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Results of a survey of AAP members show that most US pediatricians bypass an ECG before starting children on stimulant medication for ADHD, opting for a routine cardiac history and physical examination instead. Find out how perceived barriers to cardiac screening influence clinical practice.
Results of a survey of American Academy of Pediatrics (AAP) members show that most US pediatricians bypass an electrocardiogram (ECG) before starting children on stimulant medication for attention-deficit/hyperactivity disorder (ADHD), opting for a routine cardiac history and physical examination instead.
Case reports have raised concerns about the risk of cardiac events associated with use of stimulants for the treatment of ADHD. The American Heart Association recommends obtaining a baseline ECG along with a cardiac history and physical examination to detect problems that could lead to sudden cardiac death (SCD) before starting stimulants. In contrast, AAP says that a routine ECG is not warranted for most children before starting these drugs.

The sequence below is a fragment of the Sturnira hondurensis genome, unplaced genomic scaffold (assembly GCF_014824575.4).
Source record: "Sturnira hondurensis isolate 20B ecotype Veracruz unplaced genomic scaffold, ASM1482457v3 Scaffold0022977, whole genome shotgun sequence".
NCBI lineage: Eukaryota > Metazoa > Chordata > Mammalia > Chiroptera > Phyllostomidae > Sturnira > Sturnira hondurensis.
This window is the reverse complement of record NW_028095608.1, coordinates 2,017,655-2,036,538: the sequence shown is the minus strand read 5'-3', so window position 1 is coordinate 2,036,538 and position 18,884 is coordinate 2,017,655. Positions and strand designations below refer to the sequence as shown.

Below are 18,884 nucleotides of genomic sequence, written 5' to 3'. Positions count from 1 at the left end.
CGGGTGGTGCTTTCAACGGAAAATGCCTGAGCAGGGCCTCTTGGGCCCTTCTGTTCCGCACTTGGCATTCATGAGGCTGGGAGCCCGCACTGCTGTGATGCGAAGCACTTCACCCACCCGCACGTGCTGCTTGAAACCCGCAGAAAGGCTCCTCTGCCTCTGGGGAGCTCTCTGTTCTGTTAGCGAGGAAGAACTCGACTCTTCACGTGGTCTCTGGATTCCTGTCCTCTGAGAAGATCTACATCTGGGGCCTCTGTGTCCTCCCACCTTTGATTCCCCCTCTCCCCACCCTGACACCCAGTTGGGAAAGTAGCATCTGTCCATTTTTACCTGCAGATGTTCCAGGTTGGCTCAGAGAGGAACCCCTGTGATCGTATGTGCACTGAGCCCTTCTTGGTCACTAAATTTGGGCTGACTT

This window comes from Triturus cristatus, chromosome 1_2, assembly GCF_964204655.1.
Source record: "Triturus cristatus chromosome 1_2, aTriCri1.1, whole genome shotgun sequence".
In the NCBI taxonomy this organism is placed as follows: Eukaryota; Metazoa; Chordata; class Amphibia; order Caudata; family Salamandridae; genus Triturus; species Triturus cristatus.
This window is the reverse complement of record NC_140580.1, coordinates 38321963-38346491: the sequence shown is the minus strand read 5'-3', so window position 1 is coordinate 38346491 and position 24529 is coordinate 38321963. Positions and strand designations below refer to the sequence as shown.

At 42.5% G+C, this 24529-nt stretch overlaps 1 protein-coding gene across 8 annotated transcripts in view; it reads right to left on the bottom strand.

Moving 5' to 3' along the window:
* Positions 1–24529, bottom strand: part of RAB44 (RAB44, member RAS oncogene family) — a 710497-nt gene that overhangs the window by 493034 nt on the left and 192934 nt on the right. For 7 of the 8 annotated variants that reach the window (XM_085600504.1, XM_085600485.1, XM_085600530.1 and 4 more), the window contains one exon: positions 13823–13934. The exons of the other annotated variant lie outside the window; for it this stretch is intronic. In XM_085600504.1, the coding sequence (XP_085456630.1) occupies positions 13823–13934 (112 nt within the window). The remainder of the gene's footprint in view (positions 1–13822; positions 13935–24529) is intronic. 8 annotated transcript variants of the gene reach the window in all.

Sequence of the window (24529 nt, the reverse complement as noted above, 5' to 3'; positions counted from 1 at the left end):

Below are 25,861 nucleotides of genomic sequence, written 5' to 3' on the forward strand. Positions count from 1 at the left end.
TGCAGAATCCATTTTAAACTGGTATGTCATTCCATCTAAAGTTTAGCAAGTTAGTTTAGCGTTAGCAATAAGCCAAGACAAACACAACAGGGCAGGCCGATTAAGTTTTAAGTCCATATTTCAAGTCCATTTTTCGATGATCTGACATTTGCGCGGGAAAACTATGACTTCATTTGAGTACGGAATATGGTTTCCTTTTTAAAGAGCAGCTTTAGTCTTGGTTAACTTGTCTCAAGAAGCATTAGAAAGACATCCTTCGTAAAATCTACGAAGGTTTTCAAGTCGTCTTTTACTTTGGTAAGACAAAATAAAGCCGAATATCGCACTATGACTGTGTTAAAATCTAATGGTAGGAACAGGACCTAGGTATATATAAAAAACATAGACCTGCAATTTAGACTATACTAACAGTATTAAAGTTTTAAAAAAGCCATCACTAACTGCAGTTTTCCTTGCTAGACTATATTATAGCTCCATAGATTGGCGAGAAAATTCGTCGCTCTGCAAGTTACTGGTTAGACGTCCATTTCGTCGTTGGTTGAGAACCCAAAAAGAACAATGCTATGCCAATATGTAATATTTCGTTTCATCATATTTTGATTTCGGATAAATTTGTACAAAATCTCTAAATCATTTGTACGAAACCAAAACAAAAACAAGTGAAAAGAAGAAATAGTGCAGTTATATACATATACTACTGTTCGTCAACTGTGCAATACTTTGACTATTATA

A representative sample of 817 AAP-member pediatricians completed a self-administered survey regarding attitudes and practices about cardiac screening of children with ADHD. Seventy-five percent of the respondents agreed that physicians are responsible for informing families about SCD risk before initiating stimulants, and 46% reported discussing stimulant-related cardiac risks with their own patients. Nearly 93% said they completed a routine history and physical before prescribing stimulants. Only 48%, however, conducted an in-depth cardiac history and physical, and just 15% ordered an ECG.
Interpreting a pediatric ECG was the most commonly cited barrier to identifying cardiac disorders, mentioned by 71% of respondents, whereas only 18% said that performing an in-depth cardiac history and physical was a barrier.
The researchers say that varying physician attitudes and cardiac screening practices reflect the lack of evidence and conflicting guidelines on cardiovascular risks associated with stimulant medications and that data are urgently needed. Two-thirds of respondents indicated an interest in continuing medical education on the topic.